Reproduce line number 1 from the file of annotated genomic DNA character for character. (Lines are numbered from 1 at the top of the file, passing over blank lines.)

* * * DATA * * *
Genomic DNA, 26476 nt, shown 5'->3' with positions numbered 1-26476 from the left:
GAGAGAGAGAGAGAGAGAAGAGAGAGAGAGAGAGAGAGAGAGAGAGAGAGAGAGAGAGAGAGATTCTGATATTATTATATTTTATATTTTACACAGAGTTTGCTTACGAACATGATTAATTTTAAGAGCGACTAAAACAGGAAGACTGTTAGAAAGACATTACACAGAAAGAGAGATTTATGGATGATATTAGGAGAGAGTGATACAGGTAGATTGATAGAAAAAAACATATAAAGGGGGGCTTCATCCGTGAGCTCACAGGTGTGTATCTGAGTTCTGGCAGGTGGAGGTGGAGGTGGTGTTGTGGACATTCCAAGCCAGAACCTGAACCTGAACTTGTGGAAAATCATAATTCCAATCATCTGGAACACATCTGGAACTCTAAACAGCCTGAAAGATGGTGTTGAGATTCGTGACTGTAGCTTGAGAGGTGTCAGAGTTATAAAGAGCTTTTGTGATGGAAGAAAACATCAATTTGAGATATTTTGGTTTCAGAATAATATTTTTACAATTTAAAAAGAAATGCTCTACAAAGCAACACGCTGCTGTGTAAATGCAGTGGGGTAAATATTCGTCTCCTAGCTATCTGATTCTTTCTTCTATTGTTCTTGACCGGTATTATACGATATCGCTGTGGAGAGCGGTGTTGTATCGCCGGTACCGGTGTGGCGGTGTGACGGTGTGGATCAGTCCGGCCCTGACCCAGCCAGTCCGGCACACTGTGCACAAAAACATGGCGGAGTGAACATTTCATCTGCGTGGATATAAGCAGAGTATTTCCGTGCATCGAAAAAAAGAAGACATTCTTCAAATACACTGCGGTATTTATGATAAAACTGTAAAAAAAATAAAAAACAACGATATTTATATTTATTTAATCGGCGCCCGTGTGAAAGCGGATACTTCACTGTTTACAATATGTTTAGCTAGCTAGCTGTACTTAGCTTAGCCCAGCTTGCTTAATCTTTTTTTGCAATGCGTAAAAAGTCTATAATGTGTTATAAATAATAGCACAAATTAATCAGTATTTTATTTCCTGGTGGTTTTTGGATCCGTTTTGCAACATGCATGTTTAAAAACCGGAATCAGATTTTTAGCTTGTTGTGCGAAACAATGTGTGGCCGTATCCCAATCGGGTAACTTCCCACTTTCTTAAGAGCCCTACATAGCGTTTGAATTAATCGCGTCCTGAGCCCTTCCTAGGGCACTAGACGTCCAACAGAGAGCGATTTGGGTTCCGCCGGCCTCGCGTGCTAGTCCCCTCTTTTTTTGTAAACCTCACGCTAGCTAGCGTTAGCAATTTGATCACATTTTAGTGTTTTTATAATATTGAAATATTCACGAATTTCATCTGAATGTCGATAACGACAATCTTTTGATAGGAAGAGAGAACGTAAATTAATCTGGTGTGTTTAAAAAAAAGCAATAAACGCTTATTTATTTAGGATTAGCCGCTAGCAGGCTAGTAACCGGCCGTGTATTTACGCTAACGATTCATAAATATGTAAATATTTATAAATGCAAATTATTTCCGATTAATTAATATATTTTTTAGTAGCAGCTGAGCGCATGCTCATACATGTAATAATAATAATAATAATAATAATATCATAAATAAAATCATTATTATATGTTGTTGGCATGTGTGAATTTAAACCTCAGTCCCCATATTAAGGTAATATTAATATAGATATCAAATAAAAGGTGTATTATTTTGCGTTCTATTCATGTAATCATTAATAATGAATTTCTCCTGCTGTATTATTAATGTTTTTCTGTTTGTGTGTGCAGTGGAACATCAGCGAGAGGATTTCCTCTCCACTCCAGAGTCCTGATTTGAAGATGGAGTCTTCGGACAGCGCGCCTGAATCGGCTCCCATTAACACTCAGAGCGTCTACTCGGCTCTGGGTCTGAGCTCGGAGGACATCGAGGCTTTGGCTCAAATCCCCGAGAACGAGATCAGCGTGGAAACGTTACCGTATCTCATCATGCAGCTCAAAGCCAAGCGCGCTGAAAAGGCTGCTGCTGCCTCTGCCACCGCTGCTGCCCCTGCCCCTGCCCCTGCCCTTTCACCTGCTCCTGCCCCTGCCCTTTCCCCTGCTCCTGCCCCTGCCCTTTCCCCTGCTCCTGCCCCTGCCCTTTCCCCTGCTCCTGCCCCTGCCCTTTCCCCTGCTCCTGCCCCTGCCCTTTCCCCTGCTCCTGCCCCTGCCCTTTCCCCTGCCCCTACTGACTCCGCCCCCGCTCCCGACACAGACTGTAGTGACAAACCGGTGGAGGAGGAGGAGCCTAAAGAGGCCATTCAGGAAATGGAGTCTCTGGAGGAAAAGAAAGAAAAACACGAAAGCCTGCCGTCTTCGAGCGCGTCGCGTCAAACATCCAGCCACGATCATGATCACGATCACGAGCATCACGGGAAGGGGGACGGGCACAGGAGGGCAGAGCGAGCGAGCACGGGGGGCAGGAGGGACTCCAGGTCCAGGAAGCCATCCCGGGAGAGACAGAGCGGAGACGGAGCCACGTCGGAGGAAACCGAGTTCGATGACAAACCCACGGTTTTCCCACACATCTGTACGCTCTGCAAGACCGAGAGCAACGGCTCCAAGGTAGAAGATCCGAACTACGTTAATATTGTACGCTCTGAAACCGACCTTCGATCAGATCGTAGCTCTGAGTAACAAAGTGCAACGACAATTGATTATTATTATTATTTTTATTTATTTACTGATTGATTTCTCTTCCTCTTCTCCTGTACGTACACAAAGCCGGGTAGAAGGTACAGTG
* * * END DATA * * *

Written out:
Genomic DNA, 26476 nt, shown 5'->3' with positions numbered 1-26476 from the left: